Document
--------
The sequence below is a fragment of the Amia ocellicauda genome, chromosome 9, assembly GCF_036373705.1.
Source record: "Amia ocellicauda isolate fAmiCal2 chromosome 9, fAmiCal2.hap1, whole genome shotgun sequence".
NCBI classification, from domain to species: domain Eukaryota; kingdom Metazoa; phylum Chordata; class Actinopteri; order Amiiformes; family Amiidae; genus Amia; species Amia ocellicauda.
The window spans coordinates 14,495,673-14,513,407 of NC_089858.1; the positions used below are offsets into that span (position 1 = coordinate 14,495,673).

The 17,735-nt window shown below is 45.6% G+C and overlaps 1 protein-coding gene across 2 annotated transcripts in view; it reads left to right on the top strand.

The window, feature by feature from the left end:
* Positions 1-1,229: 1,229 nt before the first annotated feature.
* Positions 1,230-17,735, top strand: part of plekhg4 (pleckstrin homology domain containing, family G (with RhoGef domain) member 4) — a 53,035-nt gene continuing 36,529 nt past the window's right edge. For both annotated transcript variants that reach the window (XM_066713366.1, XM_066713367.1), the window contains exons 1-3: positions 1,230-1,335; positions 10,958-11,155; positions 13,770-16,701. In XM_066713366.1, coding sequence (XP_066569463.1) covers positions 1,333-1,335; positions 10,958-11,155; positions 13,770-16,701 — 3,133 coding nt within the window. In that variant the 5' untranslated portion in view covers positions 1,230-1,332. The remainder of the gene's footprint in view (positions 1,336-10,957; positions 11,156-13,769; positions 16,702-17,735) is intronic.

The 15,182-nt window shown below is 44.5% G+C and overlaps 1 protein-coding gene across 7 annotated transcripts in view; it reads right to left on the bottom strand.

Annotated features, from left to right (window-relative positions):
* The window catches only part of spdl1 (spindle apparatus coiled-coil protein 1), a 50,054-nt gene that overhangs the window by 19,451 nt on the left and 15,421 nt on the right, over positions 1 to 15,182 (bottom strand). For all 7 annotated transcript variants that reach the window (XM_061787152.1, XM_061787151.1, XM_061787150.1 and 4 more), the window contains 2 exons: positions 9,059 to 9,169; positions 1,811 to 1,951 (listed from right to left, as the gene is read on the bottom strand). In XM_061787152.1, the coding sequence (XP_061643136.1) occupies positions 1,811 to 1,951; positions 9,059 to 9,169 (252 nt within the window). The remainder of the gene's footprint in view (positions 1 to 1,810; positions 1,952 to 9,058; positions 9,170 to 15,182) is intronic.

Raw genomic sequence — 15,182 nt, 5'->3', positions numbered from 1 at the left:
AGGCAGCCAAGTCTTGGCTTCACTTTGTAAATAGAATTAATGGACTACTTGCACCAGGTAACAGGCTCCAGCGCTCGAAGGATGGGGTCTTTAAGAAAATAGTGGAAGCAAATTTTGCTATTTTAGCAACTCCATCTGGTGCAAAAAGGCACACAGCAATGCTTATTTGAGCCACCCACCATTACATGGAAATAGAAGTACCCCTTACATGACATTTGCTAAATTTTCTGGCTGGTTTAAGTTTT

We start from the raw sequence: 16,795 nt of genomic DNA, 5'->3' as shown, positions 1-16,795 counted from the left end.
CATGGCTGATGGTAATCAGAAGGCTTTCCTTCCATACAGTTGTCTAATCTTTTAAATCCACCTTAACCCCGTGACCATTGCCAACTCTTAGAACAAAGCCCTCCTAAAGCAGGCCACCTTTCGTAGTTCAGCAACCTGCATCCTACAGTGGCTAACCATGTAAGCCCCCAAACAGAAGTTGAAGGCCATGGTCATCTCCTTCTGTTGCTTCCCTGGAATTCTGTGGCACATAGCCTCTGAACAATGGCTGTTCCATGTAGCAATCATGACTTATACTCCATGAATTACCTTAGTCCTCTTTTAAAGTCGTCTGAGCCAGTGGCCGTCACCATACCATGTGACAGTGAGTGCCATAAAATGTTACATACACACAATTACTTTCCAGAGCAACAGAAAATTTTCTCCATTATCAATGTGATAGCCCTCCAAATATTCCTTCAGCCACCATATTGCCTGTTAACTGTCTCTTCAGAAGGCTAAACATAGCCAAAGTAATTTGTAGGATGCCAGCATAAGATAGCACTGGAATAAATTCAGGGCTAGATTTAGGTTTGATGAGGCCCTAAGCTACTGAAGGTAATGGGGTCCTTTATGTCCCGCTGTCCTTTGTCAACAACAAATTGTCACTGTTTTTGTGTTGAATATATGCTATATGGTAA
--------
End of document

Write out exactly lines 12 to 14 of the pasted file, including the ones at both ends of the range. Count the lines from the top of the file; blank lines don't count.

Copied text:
Raw genomic sequence — 15,182 nt, 5'->3', positions numbered from 1 at the left:
AGGCAGCCAAGTCTTGGCTTCACTTTGTAAATAGAATTAATGGACTACTTGCACCAGGTAACAGGCTCCAGCGCTCGAAGGATGGGGTCTTTAAGAAAATAGTGGAAGCAAATTTTGCTATTTTAGCAACTCCATCTGGTGCAAAAAGGCACACAGCAATGCTTATTTGAGCCACCCACCATTACATGGAAATAGAAGTACCCCTTACATGACATTTGCTAAATTTTCTGGCTGGTTTAAGTTTT

We start from the raw sequence: 16,795 nt of genomic DNA, 5'->3' as shown, positions 1-16,795 counted from the left end.